With apologies to John Steinbeck, perhaps we can call this column, “Travels with Eric. And Tracy.”
In mid-December, my wife and I left the relative isolation of too many months and embarked on a cross-country road trip in a rented RV. Beyond stretching our elbows, the major purpose was to spend the holidays with our grown kids, both now living on the East Coast and whom we had not seen since a certain virus made itself known.
But there were detours and roundabout routes along the way. No travel guide would advise a course back from the Jersey coast to Colorado via Charleston, South Carolina; Valdosta, Georgia; and Oxford, Mississippi. When we arrived home exactly a month later, we had covered over 5,600 miles. Traveling in an RV allowed us to be almost entirely self-contained and, hence, quite COVID safe.
Herewith, a baker’s dozen observations, some with a political angle, others not so much.
1. To see America, get off the interstate. In some places, including a good deal of the way across Kansas, that is difficult. But when reasonable, slow down. Take the old U.S. highways. Or secondary roads. Go through towns instead of skirting around them at full speed. Had we not done this, we would never have camped on the banks of the Mississippi River near Cape Girardeau. Or seen the hollers of eastern Kentucky. Or crossed the Edmund Pettus Bridge in Selma.
2. There is beauty to be found in unexpected places. This is a vast land. To simply fly to the beach or your favorite big city is to miss the rich green fields and hills and valleys and dense woods that are the pride of so many states. On that score, much of Arkansas is an undiscovered gem.
3. If given the chance, visit Cairo, a mostly deserted town at the southern tip of Illinois. By all rights, it should be a major metropolis at the junction of America’s two largest rivers. But the history of Cairo is a sad and telling one, including plenty of racial strife. (Fun trivia fact: At their juncture, the Ohio River is bigger than the Mississippi.)
4. The urban-rural divide is real and pronounced. Outside of Philadelphia and Washington, D.C., we saw exactly one Biden-Harris sign while driving by hundreds of signs (far too many to count) conveying support for Trump. Some were the standard size; some were over-sized; a number were homemade. Weeks after the election, these were signals of not only affection but defiance. If “unity” is the cause, Democrats had better figure out how to speak to many of these fellow Americans.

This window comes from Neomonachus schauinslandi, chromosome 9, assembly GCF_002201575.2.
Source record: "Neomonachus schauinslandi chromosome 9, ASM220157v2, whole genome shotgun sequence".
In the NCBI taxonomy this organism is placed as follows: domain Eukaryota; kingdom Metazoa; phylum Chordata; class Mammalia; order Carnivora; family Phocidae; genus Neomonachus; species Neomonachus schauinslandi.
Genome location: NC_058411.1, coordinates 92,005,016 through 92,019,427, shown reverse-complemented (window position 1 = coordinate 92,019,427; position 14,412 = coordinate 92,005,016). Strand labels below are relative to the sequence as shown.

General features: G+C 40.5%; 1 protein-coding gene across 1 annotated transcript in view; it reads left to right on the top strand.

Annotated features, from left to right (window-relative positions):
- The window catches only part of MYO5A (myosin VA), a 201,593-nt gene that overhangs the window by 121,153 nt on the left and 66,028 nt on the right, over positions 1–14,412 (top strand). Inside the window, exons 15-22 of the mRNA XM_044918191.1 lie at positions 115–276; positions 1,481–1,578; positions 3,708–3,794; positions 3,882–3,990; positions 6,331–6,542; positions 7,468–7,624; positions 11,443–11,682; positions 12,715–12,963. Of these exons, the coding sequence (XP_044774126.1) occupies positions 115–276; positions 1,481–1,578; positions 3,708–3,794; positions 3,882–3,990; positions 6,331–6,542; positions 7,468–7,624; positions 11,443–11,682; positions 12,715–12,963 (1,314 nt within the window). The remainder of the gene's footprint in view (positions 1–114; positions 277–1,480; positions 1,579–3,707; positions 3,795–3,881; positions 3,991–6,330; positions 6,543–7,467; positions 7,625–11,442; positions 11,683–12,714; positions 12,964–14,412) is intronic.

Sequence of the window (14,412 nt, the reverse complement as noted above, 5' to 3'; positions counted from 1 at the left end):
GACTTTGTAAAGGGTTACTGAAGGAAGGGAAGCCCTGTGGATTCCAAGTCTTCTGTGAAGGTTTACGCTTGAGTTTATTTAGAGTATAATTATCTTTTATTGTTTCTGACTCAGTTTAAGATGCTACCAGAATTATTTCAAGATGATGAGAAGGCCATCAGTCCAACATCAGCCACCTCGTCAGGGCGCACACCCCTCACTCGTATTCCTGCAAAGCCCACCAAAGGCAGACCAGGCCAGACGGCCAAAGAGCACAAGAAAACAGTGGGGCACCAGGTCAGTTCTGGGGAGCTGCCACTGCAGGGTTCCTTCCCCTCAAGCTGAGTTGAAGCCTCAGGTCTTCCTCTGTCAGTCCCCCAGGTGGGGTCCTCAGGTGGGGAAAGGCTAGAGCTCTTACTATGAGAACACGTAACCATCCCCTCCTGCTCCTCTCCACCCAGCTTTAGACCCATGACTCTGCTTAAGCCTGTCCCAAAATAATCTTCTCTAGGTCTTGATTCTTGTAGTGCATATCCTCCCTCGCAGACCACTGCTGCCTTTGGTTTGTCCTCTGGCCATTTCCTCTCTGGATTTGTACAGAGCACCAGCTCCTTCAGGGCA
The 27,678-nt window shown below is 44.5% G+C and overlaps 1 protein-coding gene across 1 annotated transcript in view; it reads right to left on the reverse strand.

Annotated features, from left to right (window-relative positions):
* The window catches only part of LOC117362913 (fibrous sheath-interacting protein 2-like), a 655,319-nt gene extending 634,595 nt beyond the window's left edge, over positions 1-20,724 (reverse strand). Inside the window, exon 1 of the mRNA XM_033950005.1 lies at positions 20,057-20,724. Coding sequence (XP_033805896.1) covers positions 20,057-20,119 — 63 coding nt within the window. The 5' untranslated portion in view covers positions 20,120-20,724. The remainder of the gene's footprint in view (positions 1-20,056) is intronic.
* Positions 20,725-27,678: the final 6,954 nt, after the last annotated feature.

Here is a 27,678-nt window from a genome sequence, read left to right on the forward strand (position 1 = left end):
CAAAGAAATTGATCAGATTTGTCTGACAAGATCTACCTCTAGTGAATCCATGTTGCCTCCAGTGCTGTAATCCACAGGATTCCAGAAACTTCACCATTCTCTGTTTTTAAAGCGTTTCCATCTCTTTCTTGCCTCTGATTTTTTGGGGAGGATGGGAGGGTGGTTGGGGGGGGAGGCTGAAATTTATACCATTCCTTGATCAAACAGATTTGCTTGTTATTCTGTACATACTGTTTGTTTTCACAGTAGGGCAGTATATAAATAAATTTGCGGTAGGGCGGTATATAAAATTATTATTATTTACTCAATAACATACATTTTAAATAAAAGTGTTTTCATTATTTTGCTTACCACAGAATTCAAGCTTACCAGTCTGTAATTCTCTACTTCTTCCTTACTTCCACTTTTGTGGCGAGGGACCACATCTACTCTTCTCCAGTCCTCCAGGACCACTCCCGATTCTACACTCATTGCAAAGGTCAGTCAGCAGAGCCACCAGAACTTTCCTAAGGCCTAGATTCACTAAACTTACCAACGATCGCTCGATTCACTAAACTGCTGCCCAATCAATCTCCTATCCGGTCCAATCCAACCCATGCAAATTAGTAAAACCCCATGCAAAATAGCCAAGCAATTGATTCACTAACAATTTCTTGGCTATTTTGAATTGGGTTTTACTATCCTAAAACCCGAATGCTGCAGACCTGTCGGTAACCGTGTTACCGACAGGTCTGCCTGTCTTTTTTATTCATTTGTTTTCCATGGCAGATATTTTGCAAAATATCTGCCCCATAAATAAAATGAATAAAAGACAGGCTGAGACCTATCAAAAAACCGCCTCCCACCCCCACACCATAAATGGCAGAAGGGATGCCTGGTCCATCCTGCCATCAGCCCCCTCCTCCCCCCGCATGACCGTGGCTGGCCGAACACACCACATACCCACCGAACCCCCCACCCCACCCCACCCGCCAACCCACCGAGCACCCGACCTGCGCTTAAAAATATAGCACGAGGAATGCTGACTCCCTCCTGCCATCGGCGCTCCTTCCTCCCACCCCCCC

5. West Virginia is as beautiful and fascinating (and troubled) a state as can be found. But a word of caution: If traveling there on remote backroads, don’t run low on gas. We did while on a narrow, winding trail in the corner of the state near the Maryland border. The only diesel pump to be found was the old click-click kind from a pre-digital era. So I masked up and went inside to pay – the only time I was forced to do so.
6. We spent a bleak, rainy Sunday afternoon bundled up and walking around Washington, three days before all hell broke loose. Even then, the fencing and barricades, especially around Trump’s White House in his waning days, only added to the gloom and the sense of something badly amiss. Preparations were underway for the Trump masses about to descend on the city. One D.C. police officer was posting signs on lampposts, warning against carrying firearms. Somehow, such printed advisories didn’t quite do the trick.